Genesis 32:6-13, 21-31
No sooner had Jacob escaped from Laban than he was plunged into another trial, for he had to face his injured brother Esau. We shall see how the Lord again preserved his servant.
Men of faith are yet men of common sense. We are to use our wits as well as our prayers. Grace does not make men stupid.) (This is a master argument, “and thou saidst.” It is real prayer when we plead the promise, and hold the Lord to his word.
Solitude is the fit helper of devotion. Company distracts us, but alone we enter into the very soul of prayer); (Prayer must become an agony, a wrestling, if we mean to prevail.
He who shrank one sinew could have crushed Jacob’s whole body: if we overcome the Lord in prayer, it is because he lends us strength, and condescends to be conquered.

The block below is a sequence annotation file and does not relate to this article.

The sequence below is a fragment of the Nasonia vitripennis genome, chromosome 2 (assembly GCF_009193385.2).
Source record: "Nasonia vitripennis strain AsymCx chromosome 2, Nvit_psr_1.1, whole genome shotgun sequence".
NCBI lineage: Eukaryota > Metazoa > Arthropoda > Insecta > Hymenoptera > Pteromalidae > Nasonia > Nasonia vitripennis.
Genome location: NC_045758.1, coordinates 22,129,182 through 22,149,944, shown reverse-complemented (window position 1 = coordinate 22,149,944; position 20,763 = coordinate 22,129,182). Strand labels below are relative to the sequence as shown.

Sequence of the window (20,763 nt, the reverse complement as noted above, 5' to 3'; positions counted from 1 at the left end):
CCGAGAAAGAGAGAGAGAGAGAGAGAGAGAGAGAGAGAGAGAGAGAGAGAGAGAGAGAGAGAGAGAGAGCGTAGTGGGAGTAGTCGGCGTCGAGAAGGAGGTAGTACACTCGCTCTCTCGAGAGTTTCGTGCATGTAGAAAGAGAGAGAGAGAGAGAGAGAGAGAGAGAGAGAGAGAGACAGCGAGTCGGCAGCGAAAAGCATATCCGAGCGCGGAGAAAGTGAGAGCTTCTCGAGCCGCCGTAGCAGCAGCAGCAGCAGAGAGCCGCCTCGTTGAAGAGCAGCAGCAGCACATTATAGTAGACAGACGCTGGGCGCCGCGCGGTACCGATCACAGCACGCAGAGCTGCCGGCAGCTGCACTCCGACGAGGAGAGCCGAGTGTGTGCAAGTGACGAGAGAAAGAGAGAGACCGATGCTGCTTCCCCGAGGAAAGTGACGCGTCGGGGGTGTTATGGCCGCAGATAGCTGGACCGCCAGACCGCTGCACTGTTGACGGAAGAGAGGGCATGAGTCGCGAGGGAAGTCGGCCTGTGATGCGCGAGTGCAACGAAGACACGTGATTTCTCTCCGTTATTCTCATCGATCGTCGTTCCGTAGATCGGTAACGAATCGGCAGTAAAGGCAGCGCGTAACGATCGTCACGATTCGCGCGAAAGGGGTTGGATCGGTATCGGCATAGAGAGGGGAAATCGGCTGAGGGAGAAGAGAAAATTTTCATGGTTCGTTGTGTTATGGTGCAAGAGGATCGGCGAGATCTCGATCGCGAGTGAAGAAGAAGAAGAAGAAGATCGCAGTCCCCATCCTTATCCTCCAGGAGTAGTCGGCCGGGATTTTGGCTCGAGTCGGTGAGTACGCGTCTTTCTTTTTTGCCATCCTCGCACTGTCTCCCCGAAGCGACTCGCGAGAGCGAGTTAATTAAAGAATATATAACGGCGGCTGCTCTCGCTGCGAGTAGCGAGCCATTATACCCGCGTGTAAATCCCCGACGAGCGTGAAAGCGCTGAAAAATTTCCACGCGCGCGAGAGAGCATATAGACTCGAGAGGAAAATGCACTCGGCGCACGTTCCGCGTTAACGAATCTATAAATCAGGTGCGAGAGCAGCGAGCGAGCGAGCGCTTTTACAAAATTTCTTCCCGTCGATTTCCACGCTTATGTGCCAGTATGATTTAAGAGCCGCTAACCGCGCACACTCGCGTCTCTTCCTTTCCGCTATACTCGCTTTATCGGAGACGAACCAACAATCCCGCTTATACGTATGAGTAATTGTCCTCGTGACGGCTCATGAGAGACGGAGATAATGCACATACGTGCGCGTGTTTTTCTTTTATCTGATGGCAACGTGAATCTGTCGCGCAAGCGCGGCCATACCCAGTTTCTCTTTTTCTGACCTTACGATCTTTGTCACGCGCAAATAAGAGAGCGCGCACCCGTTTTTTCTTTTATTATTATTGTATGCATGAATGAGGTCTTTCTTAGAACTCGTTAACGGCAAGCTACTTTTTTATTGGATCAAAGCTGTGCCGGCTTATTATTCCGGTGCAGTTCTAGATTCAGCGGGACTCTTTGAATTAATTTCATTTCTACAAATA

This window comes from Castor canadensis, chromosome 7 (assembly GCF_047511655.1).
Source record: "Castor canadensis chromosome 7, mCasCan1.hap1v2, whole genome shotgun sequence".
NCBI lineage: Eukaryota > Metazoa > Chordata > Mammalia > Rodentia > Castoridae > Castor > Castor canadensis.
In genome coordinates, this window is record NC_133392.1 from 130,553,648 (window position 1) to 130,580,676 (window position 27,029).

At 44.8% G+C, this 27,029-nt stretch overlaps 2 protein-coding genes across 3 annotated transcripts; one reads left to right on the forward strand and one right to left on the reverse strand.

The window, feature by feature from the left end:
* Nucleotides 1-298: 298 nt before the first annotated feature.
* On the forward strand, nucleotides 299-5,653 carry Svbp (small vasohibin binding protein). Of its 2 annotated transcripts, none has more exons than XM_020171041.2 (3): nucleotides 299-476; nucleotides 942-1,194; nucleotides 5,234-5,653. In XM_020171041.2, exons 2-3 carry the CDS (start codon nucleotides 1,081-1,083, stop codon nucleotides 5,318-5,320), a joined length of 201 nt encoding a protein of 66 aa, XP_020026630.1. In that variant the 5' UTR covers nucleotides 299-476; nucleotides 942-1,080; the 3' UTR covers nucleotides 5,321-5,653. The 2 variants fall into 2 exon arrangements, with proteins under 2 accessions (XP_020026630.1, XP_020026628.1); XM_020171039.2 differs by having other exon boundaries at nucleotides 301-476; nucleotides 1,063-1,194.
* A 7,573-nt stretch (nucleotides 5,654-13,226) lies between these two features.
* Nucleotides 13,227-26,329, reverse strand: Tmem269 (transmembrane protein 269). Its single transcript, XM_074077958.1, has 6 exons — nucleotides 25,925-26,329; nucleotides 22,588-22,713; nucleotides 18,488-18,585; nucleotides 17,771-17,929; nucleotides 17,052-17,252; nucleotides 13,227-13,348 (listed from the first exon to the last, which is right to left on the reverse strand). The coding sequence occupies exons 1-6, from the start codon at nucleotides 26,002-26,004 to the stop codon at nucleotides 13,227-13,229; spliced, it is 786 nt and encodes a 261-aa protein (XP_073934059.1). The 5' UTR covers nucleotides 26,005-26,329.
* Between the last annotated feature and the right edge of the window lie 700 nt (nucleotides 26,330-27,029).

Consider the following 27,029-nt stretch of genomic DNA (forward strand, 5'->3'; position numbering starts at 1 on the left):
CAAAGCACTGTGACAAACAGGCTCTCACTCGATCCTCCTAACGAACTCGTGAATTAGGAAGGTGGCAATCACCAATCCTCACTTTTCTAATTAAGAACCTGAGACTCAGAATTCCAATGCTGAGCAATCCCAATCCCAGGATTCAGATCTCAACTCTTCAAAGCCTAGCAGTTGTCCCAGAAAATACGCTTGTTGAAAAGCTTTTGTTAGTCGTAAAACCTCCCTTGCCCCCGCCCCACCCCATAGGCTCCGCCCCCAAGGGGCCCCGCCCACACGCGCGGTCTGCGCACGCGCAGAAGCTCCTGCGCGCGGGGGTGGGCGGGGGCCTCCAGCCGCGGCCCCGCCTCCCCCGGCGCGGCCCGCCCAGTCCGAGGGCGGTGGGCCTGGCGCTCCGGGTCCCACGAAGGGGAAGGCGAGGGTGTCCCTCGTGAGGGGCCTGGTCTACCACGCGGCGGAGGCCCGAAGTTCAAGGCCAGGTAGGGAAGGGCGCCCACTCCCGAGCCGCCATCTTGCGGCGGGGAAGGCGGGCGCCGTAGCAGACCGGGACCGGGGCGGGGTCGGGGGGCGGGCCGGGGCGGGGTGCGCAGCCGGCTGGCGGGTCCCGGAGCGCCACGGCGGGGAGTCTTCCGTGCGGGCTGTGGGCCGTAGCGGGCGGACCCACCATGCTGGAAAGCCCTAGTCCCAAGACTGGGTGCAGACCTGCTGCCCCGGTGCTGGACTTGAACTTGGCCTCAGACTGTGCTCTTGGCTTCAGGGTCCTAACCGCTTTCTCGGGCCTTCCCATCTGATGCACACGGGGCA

This was bravely spoken. Those who thus plead must win the day.
One night spent in prayer ennobled Jacob. How few of us have ever tried to win a princes rank in this way. How much might we gain if we would wrestle for it. When Jacob overcame the angel he virtually disarmed Esau. He who has power with God will surely prevail with men.
He did not gratify his curiosity, but he did better, he enriched him with a divine blessing.
Peniel or the face of God
And who would not be content to halt if he might win what Israel won?
Lord, I cannot let thee go,
Till a blessing thou bestow;
Do not turn away thy face,
Mine’s an urgent pressing case.
No—I must maintain my hold,
‘Tis thy goodness makes me bold;
I can no denial take,
When I plead for Jesu’s sake,